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Three Questions with Health Studies Award Winners

Students share perspectives on their scholarly endeavors and what comes next

Cristian Mendoza GomezCristian M. Gomez: AU Summer Scholars and Artists Grant

What steps did you take to receive this award?
Applying for the AU Summer Scholars and Artists Grant takes substantive planning with one's faculty mentor regarding one's proposed research project. I needed to make sure that my proposed research topic was in an area lacking literature and that doing so, it would benefit other scholars with the new information. A thorough literature review needs to be conducted to make sure that the topic you're proposing will fill in existing gaps of research. This alone takes a lot of time, and then writing up the importance of your proposed topic. The application itself is a 2,000-word research proposal, including a literature review, aims of the study, methodology, and timeline of the project.

What does this award mean to you?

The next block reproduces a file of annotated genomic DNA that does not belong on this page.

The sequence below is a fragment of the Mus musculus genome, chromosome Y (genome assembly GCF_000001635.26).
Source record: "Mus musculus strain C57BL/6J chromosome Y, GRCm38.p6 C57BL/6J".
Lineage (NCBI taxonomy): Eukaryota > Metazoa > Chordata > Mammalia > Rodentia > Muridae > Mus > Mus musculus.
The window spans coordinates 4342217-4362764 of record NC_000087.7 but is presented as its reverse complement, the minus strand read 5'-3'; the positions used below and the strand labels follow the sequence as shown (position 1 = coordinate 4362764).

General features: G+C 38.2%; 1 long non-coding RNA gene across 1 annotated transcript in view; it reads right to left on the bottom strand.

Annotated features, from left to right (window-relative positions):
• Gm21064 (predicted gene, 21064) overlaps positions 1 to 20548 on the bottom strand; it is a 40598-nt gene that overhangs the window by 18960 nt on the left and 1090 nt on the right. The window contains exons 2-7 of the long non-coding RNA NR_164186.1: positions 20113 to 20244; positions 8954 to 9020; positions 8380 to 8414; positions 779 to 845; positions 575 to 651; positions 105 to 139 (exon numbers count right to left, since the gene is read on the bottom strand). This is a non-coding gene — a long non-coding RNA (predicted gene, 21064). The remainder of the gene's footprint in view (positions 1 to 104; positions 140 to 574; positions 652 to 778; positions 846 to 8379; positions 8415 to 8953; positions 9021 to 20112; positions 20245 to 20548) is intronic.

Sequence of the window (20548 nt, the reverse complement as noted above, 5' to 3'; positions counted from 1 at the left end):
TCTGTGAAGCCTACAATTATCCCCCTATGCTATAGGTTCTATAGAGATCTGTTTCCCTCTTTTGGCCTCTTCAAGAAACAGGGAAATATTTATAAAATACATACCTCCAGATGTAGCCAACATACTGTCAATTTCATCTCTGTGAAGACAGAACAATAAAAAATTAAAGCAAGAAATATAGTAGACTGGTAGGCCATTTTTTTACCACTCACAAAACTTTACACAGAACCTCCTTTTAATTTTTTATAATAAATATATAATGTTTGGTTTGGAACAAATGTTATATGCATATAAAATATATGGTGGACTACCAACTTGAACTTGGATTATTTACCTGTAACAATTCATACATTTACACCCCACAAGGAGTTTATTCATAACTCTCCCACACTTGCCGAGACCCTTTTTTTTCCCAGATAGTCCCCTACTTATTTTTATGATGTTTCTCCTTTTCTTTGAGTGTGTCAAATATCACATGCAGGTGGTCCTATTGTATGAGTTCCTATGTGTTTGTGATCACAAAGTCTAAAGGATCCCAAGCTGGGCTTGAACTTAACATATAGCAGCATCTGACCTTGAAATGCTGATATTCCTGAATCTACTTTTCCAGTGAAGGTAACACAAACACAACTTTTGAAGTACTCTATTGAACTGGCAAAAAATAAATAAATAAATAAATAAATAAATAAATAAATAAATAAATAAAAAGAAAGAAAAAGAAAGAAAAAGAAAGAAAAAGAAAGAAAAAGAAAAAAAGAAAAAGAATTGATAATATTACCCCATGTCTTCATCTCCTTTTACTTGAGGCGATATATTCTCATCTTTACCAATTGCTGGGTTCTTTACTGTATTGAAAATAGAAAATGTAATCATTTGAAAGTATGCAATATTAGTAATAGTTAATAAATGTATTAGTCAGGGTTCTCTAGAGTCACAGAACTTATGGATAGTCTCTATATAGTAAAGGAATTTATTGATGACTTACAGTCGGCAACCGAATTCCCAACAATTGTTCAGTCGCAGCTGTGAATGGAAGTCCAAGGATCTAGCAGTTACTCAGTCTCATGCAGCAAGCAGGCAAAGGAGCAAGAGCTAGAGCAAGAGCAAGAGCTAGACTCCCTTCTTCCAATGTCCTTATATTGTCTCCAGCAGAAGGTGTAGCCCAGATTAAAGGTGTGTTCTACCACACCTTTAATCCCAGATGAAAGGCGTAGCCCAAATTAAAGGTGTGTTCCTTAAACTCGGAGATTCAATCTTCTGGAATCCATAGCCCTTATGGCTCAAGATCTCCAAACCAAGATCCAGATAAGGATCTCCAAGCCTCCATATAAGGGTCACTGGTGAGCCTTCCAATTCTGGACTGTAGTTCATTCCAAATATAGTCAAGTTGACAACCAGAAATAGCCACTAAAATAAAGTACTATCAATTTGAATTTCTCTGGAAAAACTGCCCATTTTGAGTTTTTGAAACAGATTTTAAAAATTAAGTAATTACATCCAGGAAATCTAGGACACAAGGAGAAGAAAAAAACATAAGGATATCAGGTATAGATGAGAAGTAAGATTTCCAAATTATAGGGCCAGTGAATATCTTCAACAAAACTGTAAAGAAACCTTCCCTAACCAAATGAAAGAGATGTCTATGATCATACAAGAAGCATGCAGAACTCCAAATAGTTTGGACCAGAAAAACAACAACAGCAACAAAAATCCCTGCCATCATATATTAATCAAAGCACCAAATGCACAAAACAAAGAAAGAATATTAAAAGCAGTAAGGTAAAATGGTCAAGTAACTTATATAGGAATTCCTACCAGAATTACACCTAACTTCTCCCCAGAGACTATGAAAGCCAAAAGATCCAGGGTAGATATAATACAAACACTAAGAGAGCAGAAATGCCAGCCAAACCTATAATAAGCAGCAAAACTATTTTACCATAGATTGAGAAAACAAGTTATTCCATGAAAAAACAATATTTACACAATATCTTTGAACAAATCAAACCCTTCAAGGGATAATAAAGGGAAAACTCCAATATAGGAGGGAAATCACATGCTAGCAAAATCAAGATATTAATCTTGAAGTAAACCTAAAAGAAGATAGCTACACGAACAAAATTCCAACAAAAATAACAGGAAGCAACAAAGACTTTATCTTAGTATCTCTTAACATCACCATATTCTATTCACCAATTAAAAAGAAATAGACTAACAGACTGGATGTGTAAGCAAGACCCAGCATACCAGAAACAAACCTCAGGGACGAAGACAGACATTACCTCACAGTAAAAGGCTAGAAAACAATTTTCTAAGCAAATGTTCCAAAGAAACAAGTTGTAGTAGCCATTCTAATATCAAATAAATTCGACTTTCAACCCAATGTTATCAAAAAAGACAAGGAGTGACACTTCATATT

To be short, it means quite a lot. I've been involved in research since my first semester at AU, but I always had this battle of imposter syndrome throughout my work. One of the reasons contributing to that is you don't really see too many people from my background working in research and academia. I'm a first generation college student, first-generation Mexican-American, and the first person in my family to go to a private, four-year, institution. Right now, as I weigh what I want to do after my undergrad, I've been going back and forth whether research is right for me. Receiving this award, for me, reaffirms that I have a place in health research in the future if I want.

How do you plan on using this award?
Part of the money will be used towards conducting the research itself. Dr. Meriesh, my faculty mentor in the Department of Health Studies, and I plan on conducting a nationwide survey to understand the barriers to health care that sexual minority adolescents of color experience. The money will be used to advertise the survey online and to compensate the participants for their time taking the survey. Another portion of the money will be used for living expenses by staying in DC over the summer. However, one of my qualms with research, broadly, is how it doesn't always address the problems identified. After conducting the survey, we plan on writing a first draft of a paper to submit for publication. As a student in the Honors in Health Studies program, I hope to use the findings to inform an intervention that can actually address the disparities identified by the project through my future coursework and independent studies portion of the program.

Sophie Hathaway

Sophie Hathaway: Robyn Rafferty Fellowship

What steps did you take to receive this award?